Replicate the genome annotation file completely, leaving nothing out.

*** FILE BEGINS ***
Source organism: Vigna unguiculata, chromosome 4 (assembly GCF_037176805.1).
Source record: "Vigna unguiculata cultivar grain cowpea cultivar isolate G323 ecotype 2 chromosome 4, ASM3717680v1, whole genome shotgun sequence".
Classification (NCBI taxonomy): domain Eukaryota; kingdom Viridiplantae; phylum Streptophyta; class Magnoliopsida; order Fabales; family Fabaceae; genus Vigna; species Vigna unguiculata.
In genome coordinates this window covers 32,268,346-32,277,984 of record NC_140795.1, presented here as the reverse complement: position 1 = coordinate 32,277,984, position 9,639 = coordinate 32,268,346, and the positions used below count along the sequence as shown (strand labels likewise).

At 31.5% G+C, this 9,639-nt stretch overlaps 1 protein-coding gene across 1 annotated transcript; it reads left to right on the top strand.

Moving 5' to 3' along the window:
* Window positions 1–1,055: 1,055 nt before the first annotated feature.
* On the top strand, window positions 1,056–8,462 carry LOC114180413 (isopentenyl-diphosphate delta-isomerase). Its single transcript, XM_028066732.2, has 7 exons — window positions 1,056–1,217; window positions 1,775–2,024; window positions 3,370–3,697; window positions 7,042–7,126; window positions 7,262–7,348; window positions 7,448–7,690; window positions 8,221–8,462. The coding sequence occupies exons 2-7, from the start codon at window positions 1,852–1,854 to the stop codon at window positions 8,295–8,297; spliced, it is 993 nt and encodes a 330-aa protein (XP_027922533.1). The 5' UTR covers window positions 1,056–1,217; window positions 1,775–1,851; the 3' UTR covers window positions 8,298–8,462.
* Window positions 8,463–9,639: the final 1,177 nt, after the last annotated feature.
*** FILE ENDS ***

Source organism: Vigna unguiculata, chromosome 4 (assembly GCF_037176805.1).
Source record: "Vigna unguiculata cultivar grain cowpea cultivar isolate G323 ecotype 2 chromosome 4, ASM3717680v1, whole genome shotgun sequence".
Classification (NCBI taxonomy): domain Eukaryota; kingdom Viridiplantae; phylum Streptophyta; class Magnoliopsida; order Fabales; family Fabaceae; genus Vigna; species Vigna unguiculata.
In genome coordinates this window covers 32,268,346-32,277,984 of record NC_140795.1, presented here as the reverse complement: position 1 = coordinate 32,277,984, position 9,639 = coordinate 32,268,346, and the positions used below count along the sequence as shown (strand labels likewise).

At 31.5% G+C, this 9,639-nt stretch overlaps 1 protein-coding gene across 1 annotated transcript; it reads left to right on the top strand.

Moving 5' to 3' along the window:
* Window positions 1–1,055: 1,055 nt before the first annotated feature.
* On the top strand, window positions 1,056–8,462 carry LOC114180413 (isopentenyl-diphosphate delta-isomerase). Its single transcript, XM_028066732.2, has 7 exons — window positions 1,056–1,217; window positions 1,775–2,024; window positions 3,370–3,697; window positions 7,042–7,126; window positions 7,262–7,348; window positions 7,448–7,690; window positions 8,221–8,462. The coding sequence occupies exons 2-7, from the start codon at window positions 1,852–1,854 to the stop codon at window positions 8,295–8,297; spliced, it is 993 nt and encodes a 330-aa protein (XP_027922533.1). The 5' UTR covers window positions 1,056–1,217; window positions 1,775–1,851; the 3' UTR covers window positions 8,298–8,462.
* Window positions 8,463–9,639: the final 1,177 nt, after the last annotated feature.